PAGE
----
GlaxoSmithKline has signed a €150m collaboration agreement with German global pharmaceutical company CureVac in a bid to jointly develop next-generation mRNA vaccines for Covid-19.
The development programme commences immediately with an aim to introduce the vaccine in 2022, post regulatory approval.
This vaccine will be developed with a potential for a multi-valent approach to address protection against several emerging variants of the virus.
As part of this exclusive co-development deal, GSK and CureVac will dedicate expertise and resources on research and development as well as in manufacturing a number of mRNA vaccine candidates with monovalent and multi-valent approaches.
This agreement builds on CureVac’s first generation Covid-19 vaccine candidate, CVnCoV, which is currently in its Phase 2b/3 trials.
GSK will support the production of CVnCoV, CureVac’s first-generation Covid-19 vaccine candidate.
GSK CEO Emma Walmsley said: “We believe that next generation vaccines will be crucial in the continued fight against COVID-19. This new collaboration builds on our existing relationship with CureVac and means that together, we will combine our scientific expertise in mRNA and vaccine development to advance and accelerate the development of new COVID-19 vaccine candidates.”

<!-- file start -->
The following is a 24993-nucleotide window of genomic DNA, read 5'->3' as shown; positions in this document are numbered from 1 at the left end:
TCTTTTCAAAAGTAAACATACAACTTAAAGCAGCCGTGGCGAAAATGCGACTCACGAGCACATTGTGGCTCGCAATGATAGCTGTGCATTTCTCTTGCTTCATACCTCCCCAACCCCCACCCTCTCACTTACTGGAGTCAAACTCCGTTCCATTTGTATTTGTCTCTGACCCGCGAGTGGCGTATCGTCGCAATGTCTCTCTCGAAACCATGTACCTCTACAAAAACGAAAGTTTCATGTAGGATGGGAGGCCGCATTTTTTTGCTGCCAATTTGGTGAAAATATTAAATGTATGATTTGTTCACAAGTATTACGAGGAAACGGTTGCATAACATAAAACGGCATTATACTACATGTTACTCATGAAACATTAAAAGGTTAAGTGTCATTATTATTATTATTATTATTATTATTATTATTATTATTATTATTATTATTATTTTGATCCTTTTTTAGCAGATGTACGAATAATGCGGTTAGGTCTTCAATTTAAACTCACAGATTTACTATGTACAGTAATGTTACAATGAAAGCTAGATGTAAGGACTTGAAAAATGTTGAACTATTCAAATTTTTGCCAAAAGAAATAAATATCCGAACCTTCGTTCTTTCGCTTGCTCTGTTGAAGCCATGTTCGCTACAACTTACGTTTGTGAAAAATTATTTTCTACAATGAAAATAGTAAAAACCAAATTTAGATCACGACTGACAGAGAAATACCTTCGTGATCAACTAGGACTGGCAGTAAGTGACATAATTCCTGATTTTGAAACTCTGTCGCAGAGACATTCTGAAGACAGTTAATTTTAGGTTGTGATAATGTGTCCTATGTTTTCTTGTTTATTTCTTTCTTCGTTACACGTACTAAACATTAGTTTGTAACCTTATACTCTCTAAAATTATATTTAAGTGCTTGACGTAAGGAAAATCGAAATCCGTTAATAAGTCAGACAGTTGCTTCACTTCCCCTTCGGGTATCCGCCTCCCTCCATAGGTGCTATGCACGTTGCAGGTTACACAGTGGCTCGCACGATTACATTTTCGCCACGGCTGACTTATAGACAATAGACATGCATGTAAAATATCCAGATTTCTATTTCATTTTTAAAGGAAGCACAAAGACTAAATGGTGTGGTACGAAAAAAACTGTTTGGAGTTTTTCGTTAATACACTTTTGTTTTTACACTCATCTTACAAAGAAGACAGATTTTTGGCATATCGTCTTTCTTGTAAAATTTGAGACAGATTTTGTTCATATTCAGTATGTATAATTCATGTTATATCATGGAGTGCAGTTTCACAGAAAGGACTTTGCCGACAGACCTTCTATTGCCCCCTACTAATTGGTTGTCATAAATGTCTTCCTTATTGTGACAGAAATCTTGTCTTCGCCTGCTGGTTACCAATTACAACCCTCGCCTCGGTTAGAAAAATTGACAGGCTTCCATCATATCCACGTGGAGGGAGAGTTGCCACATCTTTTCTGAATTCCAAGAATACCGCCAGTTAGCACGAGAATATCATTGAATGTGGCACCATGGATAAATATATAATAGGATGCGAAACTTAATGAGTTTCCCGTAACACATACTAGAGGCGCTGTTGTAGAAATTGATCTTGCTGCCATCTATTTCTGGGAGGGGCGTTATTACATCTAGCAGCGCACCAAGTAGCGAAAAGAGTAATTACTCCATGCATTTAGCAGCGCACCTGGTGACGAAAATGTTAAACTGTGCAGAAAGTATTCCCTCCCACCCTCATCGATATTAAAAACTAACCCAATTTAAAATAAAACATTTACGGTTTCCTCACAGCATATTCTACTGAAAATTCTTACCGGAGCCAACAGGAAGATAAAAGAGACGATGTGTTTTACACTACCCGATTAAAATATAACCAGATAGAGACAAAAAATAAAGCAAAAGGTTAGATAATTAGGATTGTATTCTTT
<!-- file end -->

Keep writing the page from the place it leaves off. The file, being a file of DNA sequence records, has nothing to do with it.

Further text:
The firm’s established manufacturing network in Belgium will support the development of approximately 100 million doses of CVnCoV vaccine in 2021.
Speaking on this collaboration, CureVac CEO Franz-Werner Haas said: “We are very pleased to build on our existing relationship with GSK with a new agreement to jointly develop next generation mRNA-based vaccines, in addition to our current candidate CVnCoV. With the help of GSK’s proven vaccine expertise, we are equipping ourselves to tackle future health challenges with novel vaccines.”
As per the terms of this new partnership, GSK will have the exclusive rights for the development, manufacture, and commercialisation of the next-generation Covid-19 vaccine in all countries except Austria, Germany, and Switzerland. GSK will also hold the marketing authorisation for the next generation vaccine, except in Switzerland. It plans on making an upfront payment of €75m and another milestone payment of €75m, subject to achieving specific milestones.